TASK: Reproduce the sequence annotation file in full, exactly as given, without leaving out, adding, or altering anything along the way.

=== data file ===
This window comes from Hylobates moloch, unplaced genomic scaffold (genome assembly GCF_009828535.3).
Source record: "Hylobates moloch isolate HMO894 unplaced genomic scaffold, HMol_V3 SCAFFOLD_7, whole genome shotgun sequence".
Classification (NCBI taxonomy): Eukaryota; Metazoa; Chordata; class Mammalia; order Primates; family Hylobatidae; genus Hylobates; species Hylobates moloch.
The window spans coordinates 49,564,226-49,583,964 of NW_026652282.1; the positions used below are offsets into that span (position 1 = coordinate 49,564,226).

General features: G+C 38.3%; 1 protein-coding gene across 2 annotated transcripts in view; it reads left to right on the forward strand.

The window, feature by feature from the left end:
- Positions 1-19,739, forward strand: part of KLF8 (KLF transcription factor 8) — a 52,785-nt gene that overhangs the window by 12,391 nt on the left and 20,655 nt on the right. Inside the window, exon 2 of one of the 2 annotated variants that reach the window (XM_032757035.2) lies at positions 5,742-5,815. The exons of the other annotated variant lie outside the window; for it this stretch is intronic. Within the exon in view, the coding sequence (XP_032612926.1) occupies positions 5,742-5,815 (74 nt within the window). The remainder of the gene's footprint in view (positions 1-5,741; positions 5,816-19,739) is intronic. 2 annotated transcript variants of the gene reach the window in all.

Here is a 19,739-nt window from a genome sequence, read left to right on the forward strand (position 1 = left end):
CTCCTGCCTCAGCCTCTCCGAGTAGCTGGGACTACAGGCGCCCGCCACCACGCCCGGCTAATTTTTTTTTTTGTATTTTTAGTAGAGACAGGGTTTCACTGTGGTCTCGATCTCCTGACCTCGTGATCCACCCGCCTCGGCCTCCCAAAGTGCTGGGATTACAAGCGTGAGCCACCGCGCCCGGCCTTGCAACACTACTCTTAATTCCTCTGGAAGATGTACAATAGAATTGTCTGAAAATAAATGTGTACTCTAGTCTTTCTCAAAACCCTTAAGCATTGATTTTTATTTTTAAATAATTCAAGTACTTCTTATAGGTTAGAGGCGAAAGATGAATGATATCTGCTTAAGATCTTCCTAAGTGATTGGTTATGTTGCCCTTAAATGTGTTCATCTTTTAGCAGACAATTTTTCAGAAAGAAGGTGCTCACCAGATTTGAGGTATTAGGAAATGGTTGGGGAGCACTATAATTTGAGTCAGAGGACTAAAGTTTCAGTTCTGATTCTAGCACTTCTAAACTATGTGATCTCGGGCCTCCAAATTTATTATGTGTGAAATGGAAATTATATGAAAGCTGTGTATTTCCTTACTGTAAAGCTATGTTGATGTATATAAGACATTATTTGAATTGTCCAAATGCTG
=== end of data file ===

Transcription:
This window comes from Hylobates moloch, unplaced genomic scaffold (genome assembly GCF_009828535.3).
Source record: "Hylobates moloch isolate HMO894 unplaced genomic scaffold, HMol_V3 SCAFFOLD_7, whole genome shotgun sequence".
Classification (NCBI taxonomy): Eukaryota; Metazoa; Chordata; class Mammalia; order Primates; family Hylobatidae; genus Hylobates; species Hylobates moloch.
The window spans coordinates 49,564,226-49,583,964 of NW_026652282.1; the positions used below are offsets into that span (position 1 = coordinate 49,564,226).

General features: G+C 38.3%; 1 protein-coding gene across 2 annotated transcripts in view; it reads left to right on the forward strand.

The window, feature by feature from the left end:
- Positions 1-19,739, forward strand: part of KLF8 (KLF transcription factor 8) — a 52,785-nt gene that overhangs the window by 12,391 nt on the left and 20,655 nt on the right. Inside the window, exon 2 of one of the 2 annotated variants that reach the window (XM_032757035.2) lies at positions 5,742-5,815. The exons of the other annotated variant lie outside the window; for it this stretch is intronic. Within the exon in view, the coding sequence (XP_032612926.1) occupies positions 5,742-5,815 (74 nt within the window). The remainder of the gene's footprint in view (positions 1-5,741; positions 5,816-19,739) is intronic. 2 annotated transcript variants of the gene reach the window in all.

Here is a 19,739-nt window from a genome sequence, read left to right on the forward strand (position 1 = left end):
CTCCTGCCTCAGCCTCTCCGAGTAGCTGGGACTACAGGCGCCCGCCACCACGCCCGGCTAATTTTTTTTTTTGTATTTTTAGTAGAGACAGGGTTTCACTGTGGTCTCGATCTCCTGACCTCGTGATCCACCCGCCTCGGCCTCCCAAAGTGCTGGGATTACAAGCGTGAGCCACCGCGCCCGGCCTTGCAACACTACTCTTAATTCCTCTGGAAGATGTACAATAGAATTGTCTGAAAATAAATGTGTACTCTAGTCTTTCTCAAAACCCTTAAGCATTGATTTTTATTTTTAAATAATTCAAGTACTTCTTATAGGTTAGAGGCGAAAGATGAATGATATCTGCTTAAGATCTTCCTAAGTGATTGGTTATGTTGCCCTTAAATGTGTTCATCTTTTAGCAGACAATTTTTCAGAAAGAAGGTGCTCACCAGATTTGAGGTATTAGGAAATGGTTGGGGAGCACTATAATTTGAGTCAGAGGACTAAAGTTTCAGTTCTGATTCTAGCACTTCTAAACTATGTGATCTCGGGCCTCCAAATTTATTATGTGTGAAATGGAAATTATATGAAAGCTGTGTATTTCCTTACTGTAAAGCTATGTTGATGTATATAAGACATTATTTGAATTGTCCAAATGCTG